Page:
“It would change the whole landscape and give more incentive for hospitals to work with labor,” says Keith Kelleher, president of SEIU Healthcare Illinois & Indiana. The chapter of the Service Employees International Union has 83,000 members in the two states, including almost 5,000 at Illinois hospitals.

Local hospitals mostly dodged recent organizing efforts. SEIU in 2003 began a campaign aimed at Oak Brook-based Advocate Health Care that tried to galvanize workers on issues like adequate staffing levels and charity care. While the state’s largest hospital chain suffered some public-relations hits, the union hasn’t forced an election at any of Advocate’s eight hospitals.

A similar campaign by the American Federation of State, County and Municipal Employees Council 31 against Chicago-based Resurrection Health Care, the state’s second-largest health system, also hasn’t gained much traction.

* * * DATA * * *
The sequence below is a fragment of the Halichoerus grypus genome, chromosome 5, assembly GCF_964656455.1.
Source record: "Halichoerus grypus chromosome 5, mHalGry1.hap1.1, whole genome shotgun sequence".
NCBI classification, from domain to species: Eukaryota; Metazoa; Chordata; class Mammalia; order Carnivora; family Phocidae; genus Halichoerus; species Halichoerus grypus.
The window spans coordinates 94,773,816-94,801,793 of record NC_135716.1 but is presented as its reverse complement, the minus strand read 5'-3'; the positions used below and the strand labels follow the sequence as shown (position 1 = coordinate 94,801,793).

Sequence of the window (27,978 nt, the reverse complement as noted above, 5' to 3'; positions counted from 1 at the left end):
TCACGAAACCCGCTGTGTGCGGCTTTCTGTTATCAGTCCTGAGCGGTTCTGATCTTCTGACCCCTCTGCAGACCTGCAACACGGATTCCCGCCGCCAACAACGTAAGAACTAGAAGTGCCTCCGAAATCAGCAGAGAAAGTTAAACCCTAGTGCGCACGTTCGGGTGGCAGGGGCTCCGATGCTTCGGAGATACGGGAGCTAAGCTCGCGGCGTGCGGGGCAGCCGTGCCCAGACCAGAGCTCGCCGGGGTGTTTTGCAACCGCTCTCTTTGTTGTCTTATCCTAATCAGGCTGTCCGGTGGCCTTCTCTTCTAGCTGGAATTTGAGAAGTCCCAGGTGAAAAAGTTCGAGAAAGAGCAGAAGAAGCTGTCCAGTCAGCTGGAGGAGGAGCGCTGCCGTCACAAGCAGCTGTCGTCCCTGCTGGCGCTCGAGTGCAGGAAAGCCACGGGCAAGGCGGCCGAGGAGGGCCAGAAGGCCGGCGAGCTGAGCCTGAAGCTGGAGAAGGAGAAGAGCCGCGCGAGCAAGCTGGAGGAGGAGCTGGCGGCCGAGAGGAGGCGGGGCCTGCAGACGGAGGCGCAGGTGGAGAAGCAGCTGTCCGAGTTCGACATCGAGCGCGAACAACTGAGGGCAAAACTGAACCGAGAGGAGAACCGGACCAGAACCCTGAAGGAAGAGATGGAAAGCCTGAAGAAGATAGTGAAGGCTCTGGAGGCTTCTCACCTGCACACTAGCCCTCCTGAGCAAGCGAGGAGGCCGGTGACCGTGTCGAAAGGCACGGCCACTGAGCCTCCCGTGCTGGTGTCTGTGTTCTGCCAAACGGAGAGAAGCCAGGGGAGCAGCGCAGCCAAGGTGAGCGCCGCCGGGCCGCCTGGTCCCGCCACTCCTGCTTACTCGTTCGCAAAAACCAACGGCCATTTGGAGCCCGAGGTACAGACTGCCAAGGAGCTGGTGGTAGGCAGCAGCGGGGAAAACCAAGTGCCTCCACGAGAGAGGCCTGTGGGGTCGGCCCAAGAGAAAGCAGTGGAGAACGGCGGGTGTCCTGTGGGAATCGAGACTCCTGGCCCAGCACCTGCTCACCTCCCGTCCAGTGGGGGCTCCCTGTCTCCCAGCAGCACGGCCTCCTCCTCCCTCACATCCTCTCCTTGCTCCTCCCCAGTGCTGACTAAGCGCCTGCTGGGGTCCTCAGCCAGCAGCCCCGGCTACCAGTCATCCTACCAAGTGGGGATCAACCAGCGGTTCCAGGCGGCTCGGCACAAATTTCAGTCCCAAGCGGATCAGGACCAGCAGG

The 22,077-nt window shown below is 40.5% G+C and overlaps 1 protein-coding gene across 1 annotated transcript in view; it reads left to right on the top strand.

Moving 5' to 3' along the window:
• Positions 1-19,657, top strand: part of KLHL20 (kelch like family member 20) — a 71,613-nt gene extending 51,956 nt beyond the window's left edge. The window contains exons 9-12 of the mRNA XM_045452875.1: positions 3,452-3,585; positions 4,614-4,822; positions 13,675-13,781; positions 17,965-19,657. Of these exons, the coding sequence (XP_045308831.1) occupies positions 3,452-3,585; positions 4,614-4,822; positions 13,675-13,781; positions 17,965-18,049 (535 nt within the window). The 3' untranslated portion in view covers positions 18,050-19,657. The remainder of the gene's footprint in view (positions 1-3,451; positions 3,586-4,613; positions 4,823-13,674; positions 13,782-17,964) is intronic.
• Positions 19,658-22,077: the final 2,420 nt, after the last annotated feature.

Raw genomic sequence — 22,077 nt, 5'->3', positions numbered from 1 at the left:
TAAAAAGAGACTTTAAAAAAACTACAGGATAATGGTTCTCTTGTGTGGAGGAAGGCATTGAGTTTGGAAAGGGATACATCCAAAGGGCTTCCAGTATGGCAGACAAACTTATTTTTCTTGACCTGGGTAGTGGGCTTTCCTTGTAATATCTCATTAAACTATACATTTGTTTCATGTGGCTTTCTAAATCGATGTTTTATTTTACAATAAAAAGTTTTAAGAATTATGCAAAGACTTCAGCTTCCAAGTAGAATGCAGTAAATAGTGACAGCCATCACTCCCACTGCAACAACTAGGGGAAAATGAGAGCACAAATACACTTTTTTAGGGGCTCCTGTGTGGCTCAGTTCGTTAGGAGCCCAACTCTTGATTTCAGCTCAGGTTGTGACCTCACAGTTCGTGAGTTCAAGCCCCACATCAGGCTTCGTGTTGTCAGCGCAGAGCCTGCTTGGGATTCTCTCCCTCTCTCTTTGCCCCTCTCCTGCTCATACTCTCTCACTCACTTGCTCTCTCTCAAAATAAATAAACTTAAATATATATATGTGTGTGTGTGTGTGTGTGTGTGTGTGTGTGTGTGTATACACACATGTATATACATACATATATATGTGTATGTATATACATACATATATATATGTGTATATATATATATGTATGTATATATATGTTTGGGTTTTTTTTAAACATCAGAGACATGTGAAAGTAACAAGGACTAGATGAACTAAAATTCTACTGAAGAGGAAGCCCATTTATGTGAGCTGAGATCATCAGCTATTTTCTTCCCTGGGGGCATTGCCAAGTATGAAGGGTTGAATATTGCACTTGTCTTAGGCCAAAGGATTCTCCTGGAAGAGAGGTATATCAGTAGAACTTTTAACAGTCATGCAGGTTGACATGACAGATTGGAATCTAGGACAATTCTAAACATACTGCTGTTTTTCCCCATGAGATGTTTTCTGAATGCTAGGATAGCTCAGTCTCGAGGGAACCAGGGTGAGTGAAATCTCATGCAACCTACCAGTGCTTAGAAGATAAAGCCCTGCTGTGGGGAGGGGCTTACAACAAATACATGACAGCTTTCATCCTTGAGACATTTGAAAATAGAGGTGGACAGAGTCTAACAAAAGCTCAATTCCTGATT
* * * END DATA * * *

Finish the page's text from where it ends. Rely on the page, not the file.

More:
Mr. Kelleher says SEIU will resume its campaign against Advocate after a lull but adds that the union is “working on campaigns to organize large numbers of hospital workers” at other institutions. SEIU has organized a few smaller employee groups like food-service workers and engineers at Illinois hospitals in recent years but has had better luck with home-health workers and at nursing homes.

An Advocate spokeswoman declines to comment.

AFSCME will keep its focus on Resurrection regardless of whether there is a new labor law, says Roberta Lynch, deputy director of Council 31. “I think Sen. Obama’s election victory will give a lot of people, including workers at Resurrection, tremendous encouragement,” she says.

If a law is passed that makes it easier for workers to join the union, “we are committed to the letter and the spirit of the law no matter what that is,” a Resurrection spokesman says. However, “we don’t see a large groundswell of employees who feel like they need outside representation.”